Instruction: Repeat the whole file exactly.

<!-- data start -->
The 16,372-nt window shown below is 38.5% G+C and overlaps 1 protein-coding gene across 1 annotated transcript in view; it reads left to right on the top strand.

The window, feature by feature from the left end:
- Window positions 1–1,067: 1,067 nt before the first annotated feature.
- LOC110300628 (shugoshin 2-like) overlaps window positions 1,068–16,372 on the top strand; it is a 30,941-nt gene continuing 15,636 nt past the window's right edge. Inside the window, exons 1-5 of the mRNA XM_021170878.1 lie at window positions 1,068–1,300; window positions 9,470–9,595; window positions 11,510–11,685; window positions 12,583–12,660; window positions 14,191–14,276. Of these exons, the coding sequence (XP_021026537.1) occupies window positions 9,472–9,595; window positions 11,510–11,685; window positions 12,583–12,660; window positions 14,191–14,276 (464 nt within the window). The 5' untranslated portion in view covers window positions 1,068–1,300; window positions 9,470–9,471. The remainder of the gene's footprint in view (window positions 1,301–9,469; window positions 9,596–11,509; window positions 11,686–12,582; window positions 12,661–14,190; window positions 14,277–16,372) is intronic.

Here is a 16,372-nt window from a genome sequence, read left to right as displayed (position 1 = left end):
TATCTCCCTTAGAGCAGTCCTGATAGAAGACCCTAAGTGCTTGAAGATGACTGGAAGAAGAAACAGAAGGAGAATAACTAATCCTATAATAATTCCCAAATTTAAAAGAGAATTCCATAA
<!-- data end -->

The 16,372-nt window shown below is 38.5% G+C and overlaps 1 protein-coding gene across 1 annotated transcript in view; it reads left to right on the top strand.

The window, feature by feature from the left end:
- Window positions 1–1,067: 1,067 nt before the first annotated feature.
- LOC110300628 (shugoshin 2-like) overlaps window positions 1,068–16,372 on the top strand; it is a 30,941-nt gene continuing 15,636 nt past the window's right edge. Inside the window, exons 1-5 of the mRNA XM_021170878.1 lie at window positions 1,068–1,300; window positions 9,470–9,595; window positions 11,510–11,685; window positions 12,583–12,660; window positions 14,191–14,276. Of these exons, the coding sequence (XP_021026537.1) occupies window positions 9,472–9,595; window positions 11,510–11,685; window positions 12,583–12,660; window positions 14,191–14,276 (464 nt within the window). The 5' untranslated portion in view covers window positions 1,068–1,300; window positions 9,470–9,471. The remainder of the gene's footprint in view (window positions 1,301–9,469; window positions 9,596–11,509; window positions 11,686–12,582; window positions 12,661–14,190; window positions 14,277–16,372) is intronic.

Here is a 16,372-nt window from a genome sequence, read left to right as displayed (position 1 = left end):
TATCTCCCTTAGAGCAGTCCTGATAGAAGACCCTAAGTGCTTGAAGATGACTGGAAGAAGAAACAGAAGGAGAATAACTAATCCTATAATAATTCCCAAATTTAAAAGAGAATTCCATAA